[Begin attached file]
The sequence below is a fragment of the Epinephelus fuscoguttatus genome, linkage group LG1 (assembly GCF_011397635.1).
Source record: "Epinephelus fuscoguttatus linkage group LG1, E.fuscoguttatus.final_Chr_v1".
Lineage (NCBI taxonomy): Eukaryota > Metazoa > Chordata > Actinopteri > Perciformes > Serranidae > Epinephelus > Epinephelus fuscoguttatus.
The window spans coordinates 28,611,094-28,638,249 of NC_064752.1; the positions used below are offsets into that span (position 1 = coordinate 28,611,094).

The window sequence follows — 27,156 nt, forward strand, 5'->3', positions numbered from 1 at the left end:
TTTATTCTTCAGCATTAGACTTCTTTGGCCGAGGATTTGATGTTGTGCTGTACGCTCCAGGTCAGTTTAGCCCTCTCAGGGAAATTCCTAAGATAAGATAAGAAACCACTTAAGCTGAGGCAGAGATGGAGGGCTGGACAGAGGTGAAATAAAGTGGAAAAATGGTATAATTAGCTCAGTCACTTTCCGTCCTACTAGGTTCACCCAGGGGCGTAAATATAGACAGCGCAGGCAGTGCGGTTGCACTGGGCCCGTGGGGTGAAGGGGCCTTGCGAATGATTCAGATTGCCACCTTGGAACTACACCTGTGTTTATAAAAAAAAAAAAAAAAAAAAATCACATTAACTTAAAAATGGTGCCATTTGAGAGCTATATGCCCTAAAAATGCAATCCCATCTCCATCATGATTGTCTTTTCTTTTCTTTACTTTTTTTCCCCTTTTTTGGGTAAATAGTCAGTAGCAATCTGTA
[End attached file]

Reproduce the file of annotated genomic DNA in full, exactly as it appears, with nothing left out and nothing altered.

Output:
The sequence below is a fragment of the Epinephelus fuscoguttatus genome, linkage group LG1 (assembly GCF_011397635.1).
Source record: "Epinephelus fuscoguttatus linkage group LG1, E.fuscoguttatus.final_Chr_v1".
Lineage (NCBI taxonomy): Eukaryota > Metazoa > Chordata > Actinopteri > Perciformes > Serranidae > Epinephelus > Epinephelus fuscoguttatus.
The window spans coordinates 28,611,094-28,638,249 of NC_064752.1; the positions used below are offsets into that span (position 1 = coordinate 28,611,094).

The window sequence follows — 27,156 nt, forward strand, 5'->3', positions numbered from 1 at the left end:
TTTATTCTTCAGCATTAGACTTCTTTGGCCGAGGATTTGATGTTGTGCTGTACGCTCCAGGTCAGTTTAGCCCTCTCAGGGAAATTCCTAAGATAAGATAAGAAACCACTTAAGCTGAGGCAGAGATGGAGGGCTGGACAGAGGTGAAATAAAGTGGAAAAATGGTATAATTAGCTCAGTCACTTTCCGTCCTACTAGGTTCACCCAGGGGCGTAAATATAGACAGCGCAGGCAGTGCGGTTGCACTGGGCCCGTGGGGTGAAGGGGCCTTGCGAATGATTCAGATTGCCACCTTGGAACTACACCTGTGTTTATAAAAAAAAAAAAAAAAAAAAATCACATTAACTTAAAAATGGTGCCATTTGAGAGCTATATGCCCTAAAAATGCAATCCCATCTCCATCATGATTGTCTTTTCTTTTCTTTACTTTTTTTCCCCTTTTTTGGGTAAATAGTCAGTAGCAATCTGTA